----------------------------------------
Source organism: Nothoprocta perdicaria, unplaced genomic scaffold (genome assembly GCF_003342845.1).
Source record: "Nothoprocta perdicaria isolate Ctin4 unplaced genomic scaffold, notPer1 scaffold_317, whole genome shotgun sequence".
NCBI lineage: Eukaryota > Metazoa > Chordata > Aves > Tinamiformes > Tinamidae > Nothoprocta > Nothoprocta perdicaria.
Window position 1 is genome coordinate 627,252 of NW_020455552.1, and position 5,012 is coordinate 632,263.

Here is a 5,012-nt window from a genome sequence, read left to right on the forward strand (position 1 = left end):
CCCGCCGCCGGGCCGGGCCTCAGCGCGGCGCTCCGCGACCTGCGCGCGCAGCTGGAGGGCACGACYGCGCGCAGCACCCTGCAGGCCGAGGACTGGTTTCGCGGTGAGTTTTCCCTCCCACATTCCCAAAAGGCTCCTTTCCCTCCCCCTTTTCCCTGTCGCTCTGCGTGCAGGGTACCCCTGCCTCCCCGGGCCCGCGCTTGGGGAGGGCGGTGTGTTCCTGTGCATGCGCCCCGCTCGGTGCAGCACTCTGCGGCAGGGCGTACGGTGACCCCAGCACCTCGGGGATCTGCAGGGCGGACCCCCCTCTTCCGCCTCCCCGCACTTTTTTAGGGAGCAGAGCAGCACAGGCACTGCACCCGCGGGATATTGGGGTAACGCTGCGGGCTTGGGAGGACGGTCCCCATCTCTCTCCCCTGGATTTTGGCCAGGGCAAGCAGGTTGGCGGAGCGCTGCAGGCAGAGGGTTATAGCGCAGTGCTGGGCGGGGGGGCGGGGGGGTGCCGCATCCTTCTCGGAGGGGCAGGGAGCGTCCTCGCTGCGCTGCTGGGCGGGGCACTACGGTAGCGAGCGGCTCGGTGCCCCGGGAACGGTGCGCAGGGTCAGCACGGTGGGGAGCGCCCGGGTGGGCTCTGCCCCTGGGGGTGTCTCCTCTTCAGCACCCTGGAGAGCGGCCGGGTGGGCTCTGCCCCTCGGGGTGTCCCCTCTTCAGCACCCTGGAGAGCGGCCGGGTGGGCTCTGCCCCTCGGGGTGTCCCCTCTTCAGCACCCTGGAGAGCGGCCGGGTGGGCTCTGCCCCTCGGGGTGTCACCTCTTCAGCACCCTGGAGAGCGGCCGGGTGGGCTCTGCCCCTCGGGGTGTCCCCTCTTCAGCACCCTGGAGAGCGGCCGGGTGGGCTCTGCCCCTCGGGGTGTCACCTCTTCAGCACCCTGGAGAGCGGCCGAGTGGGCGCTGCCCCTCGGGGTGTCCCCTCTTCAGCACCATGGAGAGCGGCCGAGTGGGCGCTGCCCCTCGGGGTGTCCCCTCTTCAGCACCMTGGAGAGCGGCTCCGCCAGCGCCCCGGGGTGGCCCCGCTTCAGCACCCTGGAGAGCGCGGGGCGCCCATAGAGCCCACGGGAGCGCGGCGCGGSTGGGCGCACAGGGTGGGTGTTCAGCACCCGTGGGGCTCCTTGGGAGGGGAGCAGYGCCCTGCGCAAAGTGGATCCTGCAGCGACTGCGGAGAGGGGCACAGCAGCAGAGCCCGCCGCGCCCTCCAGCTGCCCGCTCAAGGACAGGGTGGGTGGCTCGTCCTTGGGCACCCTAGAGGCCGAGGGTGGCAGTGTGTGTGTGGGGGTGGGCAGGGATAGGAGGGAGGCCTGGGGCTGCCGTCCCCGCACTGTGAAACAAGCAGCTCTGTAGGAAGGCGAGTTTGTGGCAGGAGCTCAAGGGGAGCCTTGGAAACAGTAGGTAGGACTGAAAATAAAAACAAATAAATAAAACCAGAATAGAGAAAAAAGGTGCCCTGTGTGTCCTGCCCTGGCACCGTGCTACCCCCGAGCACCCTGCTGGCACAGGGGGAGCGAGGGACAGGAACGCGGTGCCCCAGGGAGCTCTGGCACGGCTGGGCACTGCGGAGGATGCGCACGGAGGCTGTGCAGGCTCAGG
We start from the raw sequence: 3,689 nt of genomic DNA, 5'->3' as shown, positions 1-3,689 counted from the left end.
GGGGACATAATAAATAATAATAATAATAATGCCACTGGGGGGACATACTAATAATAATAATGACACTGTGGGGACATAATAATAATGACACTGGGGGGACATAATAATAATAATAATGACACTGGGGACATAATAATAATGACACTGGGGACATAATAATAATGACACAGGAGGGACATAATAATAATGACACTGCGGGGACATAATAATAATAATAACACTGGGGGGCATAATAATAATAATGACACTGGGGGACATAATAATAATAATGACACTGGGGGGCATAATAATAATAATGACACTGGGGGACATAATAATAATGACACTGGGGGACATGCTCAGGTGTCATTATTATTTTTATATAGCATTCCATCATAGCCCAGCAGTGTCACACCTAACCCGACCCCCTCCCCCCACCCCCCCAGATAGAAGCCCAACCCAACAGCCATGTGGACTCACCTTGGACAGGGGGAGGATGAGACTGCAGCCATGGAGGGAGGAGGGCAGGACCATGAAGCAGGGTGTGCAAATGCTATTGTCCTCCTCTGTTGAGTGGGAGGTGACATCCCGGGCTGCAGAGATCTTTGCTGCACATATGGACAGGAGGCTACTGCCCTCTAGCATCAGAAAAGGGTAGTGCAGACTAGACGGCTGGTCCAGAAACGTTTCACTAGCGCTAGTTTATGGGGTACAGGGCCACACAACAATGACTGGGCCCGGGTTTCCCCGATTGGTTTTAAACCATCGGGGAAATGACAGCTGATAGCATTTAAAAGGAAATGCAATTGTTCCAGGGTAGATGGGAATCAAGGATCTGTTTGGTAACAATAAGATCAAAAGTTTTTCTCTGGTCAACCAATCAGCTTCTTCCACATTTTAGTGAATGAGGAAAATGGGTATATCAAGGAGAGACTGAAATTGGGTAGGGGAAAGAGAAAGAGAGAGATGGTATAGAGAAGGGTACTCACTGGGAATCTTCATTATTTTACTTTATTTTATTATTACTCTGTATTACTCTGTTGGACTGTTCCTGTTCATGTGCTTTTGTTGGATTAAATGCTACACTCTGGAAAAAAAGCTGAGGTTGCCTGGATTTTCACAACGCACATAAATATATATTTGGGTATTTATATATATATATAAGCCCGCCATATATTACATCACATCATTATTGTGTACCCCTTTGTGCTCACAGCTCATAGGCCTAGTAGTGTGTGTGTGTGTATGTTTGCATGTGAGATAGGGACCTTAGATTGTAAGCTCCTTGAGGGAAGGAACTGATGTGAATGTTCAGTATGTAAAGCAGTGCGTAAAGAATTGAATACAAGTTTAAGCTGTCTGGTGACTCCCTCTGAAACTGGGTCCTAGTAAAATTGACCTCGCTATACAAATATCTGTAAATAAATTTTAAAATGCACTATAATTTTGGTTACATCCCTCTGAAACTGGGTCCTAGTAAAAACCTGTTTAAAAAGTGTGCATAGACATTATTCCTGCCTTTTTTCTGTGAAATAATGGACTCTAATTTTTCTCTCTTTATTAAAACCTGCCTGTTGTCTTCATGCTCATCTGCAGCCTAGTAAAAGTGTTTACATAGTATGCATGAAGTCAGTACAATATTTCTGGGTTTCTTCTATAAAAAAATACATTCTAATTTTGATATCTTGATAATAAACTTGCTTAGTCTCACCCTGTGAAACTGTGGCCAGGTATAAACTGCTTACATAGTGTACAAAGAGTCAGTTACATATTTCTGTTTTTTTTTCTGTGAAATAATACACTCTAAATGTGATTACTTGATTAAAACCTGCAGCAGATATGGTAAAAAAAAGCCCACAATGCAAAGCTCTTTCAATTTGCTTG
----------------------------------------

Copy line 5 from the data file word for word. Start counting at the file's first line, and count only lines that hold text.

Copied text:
Here is a 5,012-nt window from a genome sequence, read left to right on the forward strand (position 1 = left end):